A set of examples of analyses that can be performed with ComplexMixtures is given in this site. A brief the description of the possible results is provided here.

Some tools are provided to analyze the results:

Coordination numbers

The function

coordination_number(R::Result, group_contributions::Vector{Float64})

computes the coordination number of a given group of atoms from the solute or solvent atomic contributions to the MDDF. Here, R is the result of the mddf calculation, and group_contributions is the output of the contributions function for the desired set of atoms.

If no group is defined, the coordination number of the complete solute is returned, which is equivalent to the R.coordination_number field of the Result data structure:

coordination_number(R::Result) == R.coordination_number

There are some systems for which the normalization of the distributions is not necessary or possible. It is still possible to compute the coordination numbers, by running, instead of mddf, the coordination_number function:

coordination_number(trajectory::Trajectory, options::Options)

This call will return Result data structure but with all fields requiring normalization with zeros. In summary, this result data structure can be used to compute the coordination numbers, but not the MDDF, RDF, or KB integrals.


The use independent computation of coordination numbers was introduced in version 1.1.


In the following example we compute the coordination number of the atoms of residue 50 (which belongs to the solute - a protein) with the solvent atoms of TMAO, as a function of the distance. The plot produced will show side by side the residue contribution to the MDDF and the corresponding coordination number.

using ComplexMixtures, PDBTools
using Plots, EasyFit
pdb = readPDB("test/data/NAMD/structure.pdb")
R = load("test/data/NAMD/protein_tmao.json")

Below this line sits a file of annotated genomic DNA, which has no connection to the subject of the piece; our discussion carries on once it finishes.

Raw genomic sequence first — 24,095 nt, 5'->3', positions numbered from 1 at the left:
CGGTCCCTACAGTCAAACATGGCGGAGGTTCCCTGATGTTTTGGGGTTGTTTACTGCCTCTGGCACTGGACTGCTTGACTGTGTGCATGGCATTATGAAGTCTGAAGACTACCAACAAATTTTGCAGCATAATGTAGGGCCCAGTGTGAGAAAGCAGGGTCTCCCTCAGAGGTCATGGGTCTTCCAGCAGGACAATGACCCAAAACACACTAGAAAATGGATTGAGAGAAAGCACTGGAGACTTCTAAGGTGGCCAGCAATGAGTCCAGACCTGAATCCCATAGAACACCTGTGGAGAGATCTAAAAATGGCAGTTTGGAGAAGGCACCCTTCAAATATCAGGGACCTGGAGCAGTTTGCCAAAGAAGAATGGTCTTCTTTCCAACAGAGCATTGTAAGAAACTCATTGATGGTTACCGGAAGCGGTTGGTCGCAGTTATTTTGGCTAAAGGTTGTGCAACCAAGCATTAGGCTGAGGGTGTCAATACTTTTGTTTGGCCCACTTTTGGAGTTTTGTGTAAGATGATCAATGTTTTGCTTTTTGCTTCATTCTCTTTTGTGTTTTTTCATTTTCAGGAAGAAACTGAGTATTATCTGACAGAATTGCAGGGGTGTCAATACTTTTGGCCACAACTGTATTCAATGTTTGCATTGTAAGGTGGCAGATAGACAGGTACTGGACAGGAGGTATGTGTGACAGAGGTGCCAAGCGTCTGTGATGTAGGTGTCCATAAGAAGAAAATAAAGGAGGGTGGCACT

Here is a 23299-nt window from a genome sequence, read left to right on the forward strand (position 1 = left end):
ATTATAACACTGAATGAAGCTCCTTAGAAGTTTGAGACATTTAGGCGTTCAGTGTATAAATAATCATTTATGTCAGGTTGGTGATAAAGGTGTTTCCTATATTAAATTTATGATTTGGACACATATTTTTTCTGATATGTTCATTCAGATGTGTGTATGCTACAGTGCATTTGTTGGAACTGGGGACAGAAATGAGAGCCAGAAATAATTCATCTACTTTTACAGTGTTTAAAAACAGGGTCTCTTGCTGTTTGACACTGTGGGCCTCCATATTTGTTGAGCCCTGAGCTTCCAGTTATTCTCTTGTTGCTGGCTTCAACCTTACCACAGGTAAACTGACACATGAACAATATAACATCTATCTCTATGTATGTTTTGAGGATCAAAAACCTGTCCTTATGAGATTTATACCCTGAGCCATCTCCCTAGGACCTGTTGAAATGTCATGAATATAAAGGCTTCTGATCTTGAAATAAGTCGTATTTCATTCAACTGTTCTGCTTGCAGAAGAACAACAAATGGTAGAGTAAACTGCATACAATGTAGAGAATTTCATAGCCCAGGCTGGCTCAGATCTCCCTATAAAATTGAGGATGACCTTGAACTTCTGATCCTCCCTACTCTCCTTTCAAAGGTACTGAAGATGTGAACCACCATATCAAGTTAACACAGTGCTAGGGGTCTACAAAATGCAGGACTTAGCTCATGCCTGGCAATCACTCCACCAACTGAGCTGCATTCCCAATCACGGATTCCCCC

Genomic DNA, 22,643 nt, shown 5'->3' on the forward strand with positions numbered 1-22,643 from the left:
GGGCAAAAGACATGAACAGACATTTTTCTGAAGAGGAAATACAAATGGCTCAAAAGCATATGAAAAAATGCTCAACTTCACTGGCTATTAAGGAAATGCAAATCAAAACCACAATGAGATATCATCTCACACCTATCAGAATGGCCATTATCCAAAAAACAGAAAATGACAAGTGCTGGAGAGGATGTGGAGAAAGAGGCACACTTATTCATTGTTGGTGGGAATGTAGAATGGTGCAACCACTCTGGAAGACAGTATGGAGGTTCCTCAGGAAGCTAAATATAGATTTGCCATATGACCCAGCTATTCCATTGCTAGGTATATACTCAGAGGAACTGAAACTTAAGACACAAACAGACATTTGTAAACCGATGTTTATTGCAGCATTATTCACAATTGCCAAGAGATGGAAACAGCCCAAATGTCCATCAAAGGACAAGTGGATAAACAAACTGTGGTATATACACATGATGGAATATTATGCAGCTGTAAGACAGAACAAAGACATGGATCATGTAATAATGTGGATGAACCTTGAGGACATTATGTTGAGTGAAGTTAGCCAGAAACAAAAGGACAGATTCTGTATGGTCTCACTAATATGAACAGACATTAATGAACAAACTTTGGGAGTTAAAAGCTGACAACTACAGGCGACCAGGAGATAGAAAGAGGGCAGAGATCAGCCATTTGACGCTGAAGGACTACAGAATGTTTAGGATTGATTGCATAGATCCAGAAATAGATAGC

solute = Selection(, "protein"), nmols=1)
residue50 =, "residue 50")
# Compute the group contribution to the MDDF
residue50_contribution = contributions(solute, R.solute_atom, residue50)
# Now compute the coordination number
residue50_coordination = coordination_number(R, residue50_contribution)
# Plot with twin y-axis
plot(R.d, movavg(residue50_contribution,n=10).x,
    xaxis="distance / Å", 
    yaxis="MDDF contribution", 
    linewidth=2, label=nothing, color=1
plot!(twinx(),R.d, residue50_coordination, 
    yaxis="Coordination number", 
    linewidth=2, label=nothing, color=2
plot!(title="Residue 50", framestyle=:box, subplot=1)

With appropriate input data, this code produces:

Computing a 2D density map around a macromolecule

One nice way to visualize the accumulation or depletion of a solvent around a macromolecule (a protein, for example), is to obtain a 2D map of the density as a function of the distance from its surface. For example, in the figure below the density of a solute (here, Glycerol), in the neighborhood of a protein is shown:

Here, one can see that Glycerol accumulates on Asp76 and on the proximity of hydrogen-bonding residues (Serine residues mostly). This figure was obtained by extracting from atomic contributions of the protein the contribution of each residue to the MDDF. Using PDBTools, this can be done with, for example:

residues = collect(eachresidue(protein))
residue_contributions = zeros(length(R.d),length(residues))
for (i,residue) in pairs(residues)
  c = contributions(solute,R.solute_atom,residue) 
  residue_contributions[:,i] .= c